While much of the rest of the world is scrambling to tie up control of strategic minerals, America has deliberately hamstrung itself. After World War II the US set up the National Defense Stockpile to acquire and store strategic minerals for national defense purposes, but in 1992, the bulk of these stored commodities were sold off. In 1985 the secretary of the US Army testified before Congress that America was more than 50 percent dependent on foreign sources for 23 of 40 critical materials essential to US security.
Trump gets it
In December Donald Trump issued a directive that aims to identify new domestic sources of strategic metals. The thrust of the directive is to reduce US dependence of foreign supplies of these materials. “The United States must not remain reliant on foreign competitors like Russia and China for the critical minerals needed to keep our economy and our country safe,” Reuters quoted President Trump saying.
While this is certainly a step in the right direction, the United States appears to be doing little to gain access, through acquisitions, joint ventures or off-take agreements, to the materials of the future that are essential in the making of smart phones, computers, military equipment and renewable energy technologies.
The Chinese, on the other hand, are way ahead in foreign mine acquisitions and off-takes. So far ahead that it is unlikely that the United States will ever be able to catch up, and break free of their current state of critical metal dependence. Below are just a few examples.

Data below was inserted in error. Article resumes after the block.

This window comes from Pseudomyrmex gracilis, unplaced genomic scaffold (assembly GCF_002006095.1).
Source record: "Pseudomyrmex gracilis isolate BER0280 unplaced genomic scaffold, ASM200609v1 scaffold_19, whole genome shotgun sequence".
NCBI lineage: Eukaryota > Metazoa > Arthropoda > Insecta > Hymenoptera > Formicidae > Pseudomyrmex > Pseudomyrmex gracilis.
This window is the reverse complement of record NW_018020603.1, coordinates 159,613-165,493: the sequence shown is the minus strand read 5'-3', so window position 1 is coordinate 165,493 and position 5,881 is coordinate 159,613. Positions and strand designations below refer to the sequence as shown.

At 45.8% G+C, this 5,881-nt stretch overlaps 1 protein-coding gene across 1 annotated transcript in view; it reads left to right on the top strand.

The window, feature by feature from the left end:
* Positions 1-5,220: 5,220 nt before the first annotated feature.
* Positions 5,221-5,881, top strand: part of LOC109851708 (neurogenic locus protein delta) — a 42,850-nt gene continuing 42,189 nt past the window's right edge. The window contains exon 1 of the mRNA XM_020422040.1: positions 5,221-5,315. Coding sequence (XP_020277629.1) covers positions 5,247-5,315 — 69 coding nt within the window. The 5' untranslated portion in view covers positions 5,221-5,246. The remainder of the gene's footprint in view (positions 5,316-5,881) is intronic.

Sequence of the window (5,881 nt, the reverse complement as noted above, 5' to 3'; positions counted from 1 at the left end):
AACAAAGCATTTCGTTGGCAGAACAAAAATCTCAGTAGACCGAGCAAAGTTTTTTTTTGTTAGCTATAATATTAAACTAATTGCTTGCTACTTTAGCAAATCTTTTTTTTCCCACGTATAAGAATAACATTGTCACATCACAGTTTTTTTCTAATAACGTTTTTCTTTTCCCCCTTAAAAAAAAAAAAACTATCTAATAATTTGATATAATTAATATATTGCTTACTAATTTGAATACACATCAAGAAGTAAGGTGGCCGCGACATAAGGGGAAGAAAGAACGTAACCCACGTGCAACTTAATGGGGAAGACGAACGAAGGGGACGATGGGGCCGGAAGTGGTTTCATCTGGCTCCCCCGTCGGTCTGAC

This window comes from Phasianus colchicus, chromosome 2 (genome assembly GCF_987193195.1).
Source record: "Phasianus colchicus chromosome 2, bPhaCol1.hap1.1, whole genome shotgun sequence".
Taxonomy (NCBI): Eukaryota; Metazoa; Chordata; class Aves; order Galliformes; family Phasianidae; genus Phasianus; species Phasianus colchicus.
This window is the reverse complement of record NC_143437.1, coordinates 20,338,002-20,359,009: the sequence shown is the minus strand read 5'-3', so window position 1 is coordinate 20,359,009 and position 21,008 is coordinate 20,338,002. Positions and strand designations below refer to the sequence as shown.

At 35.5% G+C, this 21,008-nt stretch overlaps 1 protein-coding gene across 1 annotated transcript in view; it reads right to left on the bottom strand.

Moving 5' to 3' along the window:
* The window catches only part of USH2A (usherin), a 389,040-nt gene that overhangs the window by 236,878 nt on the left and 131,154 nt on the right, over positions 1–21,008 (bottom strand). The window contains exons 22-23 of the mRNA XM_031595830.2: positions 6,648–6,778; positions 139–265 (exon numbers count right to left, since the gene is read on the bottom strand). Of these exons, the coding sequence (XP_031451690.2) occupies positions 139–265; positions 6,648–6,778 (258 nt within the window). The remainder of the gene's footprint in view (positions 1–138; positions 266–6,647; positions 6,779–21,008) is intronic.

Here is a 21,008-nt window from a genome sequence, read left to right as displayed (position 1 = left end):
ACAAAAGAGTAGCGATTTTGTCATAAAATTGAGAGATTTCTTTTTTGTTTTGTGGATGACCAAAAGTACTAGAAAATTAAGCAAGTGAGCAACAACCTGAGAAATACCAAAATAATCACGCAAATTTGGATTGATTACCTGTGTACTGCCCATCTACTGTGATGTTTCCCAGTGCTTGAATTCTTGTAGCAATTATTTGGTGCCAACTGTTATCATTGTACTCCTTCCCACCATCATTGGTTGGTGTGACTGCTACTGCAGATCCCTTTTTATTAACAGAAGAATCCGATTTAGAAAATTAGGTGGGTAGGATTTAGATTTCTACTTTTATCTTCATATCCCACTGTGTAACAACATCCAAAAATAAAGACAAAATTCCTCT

Argentine gold tie-up
Last summer Shandong Gold partnered with Barrick, the world’s biggest gold producer, to purchase a 50% stake in the Veladero gold mine on the Chile-Argentina border. The $960 million deal included Shandong, China’s top gold miner, studying the possibility of building the massive Pascua Lama gold deposit Barrick has been trying to develop on the same border. The Chinese firm could also work with Barrick to explore other mines in the El Indio gold belt of Chile.
Brazil’s vulnerability is China’s gain
Brazil, one of the best mining jurisdictions with a wealth of minerals including iron ore, gold, copper, manganese and bauxite, should be tightening control of its mineral riches as it struggles through a major recession fueled by a corruption scandal. Instead the country has opened its doors to foreign investment: namely, Chinese.